Online game

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An online game is a video game that is either partially or primarily played through the Internet or any other computer network available. [1] Online games are ubiquitous on modern gaming platforms, including PCs, consoles and mobile devices, and span many genres, including first-person shooters, strategy games and massively multiplayer online role-playing games (MMORPG). [2]

Video game electronic game that involves interaction with a user interface to generate visual feedback on a video device such as a TV screen or computer monitor

A video game is an electronic game that involves interaction with a user interface to generate visual feedback on a two- or three-dimensional video display device such as a TV screen, virtual reality headset or computer monitor. Since the 1980s, video games have become an increasingly important part of the entertainment industry, and whether they are also a form of art is a matter of dispute.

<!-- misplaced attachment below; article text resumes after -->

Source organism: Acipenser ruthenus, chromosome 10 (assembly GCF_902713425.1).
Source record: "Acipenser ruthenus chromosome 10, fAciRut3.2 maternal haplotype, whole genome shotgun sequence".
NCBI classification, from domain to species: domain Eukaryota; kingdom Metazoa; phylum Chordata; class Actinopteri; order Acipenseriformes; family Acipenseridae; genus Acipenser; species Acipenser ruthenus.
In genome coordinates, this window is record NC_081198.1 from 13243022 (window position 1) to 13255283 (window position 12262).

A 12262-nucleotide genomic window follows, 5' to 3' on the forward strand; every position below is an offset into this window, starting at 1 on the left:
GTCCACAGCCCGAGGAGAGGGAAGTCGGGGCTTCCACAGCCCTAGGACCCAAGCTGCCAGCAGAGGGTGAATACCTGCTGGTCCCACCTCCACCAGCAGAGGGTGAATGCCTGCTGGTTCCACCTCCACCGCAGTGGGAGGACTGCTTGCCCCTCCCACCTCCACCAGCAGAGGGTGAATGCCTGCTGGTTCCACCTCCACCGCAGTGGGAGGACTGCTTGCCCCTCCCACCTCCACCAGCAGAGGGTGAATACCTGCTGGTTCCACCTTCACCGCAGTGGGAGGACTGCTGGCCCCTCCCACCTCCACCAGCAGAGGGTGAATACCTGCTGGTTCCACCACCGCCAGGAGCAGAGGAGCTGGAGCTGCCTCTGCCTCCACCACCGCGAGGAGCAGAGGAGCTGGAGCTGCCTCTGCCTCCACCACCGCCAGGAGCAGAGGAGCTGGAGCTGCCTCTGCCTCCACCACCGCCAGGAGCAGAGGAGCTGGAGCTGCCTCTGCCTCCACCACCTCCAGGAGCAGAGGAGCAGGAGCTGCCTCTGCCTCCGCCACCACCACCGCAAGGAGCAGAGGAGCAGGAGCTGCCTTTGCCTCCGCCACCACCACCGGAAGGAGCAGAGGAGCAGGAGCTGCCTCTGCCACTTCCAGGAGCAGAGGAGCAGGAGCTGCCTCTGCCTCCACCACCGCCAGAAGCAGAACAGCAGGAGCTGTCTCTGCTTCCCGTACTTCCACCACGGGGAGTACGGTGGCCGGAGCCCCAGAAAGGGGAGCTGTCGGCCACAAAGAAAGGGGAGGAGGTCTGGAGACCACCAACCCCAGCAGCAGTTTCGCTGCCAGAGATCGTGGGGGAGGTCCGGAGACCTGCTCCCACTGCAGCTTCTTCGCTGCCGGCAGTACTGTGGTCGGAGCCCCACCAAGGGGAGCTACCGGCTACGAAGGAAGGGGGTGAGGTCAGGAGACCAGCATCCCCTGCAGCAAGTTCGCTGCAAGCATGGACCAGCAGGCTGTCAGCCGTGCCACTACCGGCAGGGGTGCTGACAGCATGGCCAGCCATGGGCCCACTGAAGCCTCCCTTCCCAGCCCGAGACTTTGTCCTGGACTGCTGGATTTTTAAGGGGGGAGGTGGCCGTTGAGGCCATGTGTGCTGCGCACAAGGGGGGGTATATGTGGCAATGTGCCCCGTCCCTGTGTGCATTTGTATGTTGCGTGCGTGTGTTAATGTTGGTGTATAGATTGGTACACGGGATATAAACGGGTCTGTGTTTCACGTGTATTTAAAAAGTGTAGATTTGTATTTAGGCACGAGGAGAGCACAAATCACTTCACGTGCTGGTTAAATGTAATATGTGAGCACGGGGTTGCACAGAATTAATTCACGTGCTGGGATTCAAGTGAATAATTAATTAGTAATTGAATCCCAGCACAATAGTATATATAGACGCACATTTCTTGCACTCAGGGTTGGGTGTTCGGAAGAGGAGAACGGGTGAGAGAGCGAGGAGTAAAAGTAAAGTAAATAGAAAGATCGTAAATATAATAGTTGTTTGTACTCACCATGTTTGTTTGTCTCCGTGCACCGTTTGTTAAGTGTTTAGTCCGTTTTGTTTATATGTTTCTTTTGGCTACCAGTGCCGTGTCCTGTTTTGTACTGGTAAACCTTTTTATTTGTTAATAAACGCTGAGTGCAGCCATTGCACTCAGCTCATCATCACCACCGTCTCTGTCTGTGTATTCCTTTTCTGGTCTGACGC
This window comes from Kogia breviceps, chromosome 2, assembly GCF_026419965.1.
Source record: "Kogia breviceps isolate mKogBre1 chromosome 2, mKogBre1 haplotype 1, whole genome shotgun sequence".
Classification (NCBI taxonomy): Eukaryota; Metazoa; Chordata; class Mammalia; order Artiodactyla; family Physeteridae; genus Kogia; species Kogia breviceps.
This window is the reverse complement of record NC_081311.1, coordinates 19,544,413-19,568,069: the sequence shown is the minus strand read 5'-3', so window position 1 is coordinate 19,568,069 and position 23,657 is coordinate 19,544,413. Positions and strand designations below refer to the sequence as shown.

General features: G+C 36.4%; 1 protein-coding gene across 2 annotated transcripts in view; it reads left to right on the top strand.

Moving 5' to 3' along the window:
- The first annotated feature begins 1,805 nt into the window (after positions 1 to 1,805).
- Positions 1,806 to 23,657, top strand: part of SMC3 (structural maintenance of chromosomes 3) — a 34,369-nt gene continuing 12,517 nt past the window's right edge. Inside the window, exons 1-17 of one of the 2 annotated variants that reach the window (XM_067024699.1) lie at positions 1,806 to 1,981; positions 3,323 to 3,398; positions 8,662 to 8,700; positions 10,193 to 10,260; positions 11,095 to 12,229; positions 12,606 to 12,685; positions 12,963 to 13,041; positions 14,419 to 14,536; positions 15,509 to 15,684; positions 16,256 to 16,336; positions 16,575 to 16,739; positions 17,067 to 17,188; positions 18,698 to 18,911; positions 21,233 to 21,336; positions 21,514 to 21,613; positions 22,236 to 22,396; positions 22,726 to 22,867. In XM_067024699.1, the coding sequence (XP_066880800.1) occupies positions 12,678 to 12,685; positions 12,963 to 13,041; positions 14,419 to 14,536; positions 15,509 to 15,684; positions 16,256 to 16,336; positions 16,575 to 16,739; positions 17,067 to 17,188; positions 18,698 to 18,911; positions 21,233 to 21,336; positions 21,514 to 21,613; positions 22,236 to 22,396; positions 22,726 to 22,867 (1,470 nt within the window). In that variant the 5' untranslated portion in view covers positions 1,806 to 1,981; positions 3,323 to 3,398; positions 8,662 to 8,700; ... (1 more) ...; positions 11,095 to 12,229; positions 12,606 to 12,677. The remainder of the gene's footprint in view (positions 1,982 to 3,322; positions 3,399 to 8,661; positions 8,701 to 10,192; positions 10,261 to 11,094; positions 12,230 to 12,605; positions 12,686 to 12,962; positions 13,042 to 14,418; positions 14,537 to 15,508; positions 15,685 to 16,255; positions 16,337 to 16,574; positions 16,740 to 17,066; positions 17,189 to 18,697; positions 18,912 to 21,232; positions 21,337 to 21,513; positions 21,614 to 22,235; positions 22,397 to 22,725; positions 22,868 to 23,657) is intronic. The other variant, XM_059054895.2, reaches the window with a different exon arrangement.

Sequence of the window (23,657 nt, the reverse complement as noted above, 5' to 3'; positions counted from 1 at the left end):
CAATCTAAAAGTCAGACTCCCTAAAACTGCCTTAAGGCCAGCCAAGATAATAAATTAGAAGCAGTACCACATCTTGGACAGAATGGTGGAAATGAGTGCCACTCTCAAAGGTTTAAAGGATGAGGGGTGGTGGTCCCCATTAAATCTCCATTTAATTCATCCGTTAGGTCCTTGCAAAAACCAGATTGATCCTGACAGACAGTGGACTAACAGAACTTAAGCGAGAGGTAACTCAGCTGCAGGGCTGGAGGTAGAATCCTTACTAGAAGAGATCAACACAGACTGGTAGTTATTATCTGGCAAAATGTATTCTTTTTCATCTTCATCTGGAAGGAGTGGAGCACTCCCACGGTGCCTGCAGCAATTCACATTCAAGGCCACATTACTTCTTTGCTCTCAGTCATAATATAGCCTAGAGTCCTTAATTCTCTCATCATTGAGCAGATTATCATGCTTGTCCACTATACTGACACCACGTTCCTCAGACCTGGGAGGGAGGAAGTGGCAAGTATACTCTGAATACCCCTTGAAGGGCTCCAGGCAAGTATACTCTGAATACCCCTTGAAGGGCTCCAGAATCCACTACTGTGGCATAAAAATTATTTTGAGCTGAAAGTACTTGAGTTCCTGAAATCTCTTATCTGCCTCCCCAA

Internet global system of connected computer networks

The Internet is the global system of interconnected computer networks that use the Internet protocol suite (TCP/IP) to link devices worldwide. It is a network of networks that consists of private, public, academic, business, and government networks of local to global scope, linked by a broad array of electronic, wireless, and optical networking technologies. The Internet carries a vast range of information resources and services, such as the inter-linked hypertext documents and applications of the World Wide Web (WWW), electronic mail, telephony, and file sharing.

A PC game, also known as a computer game or personal computer game, is a video game played on a personal computer rather than a dedicated video game console or arcade machine. Its defining characteristics include: more diverse and user-determined gaming hardware and software; and generally greater capacity in input, processing, and video output. The uncoordinated nature of the PC game market, and now its lack of physical media, make precisely assessing its size difficult.

Contents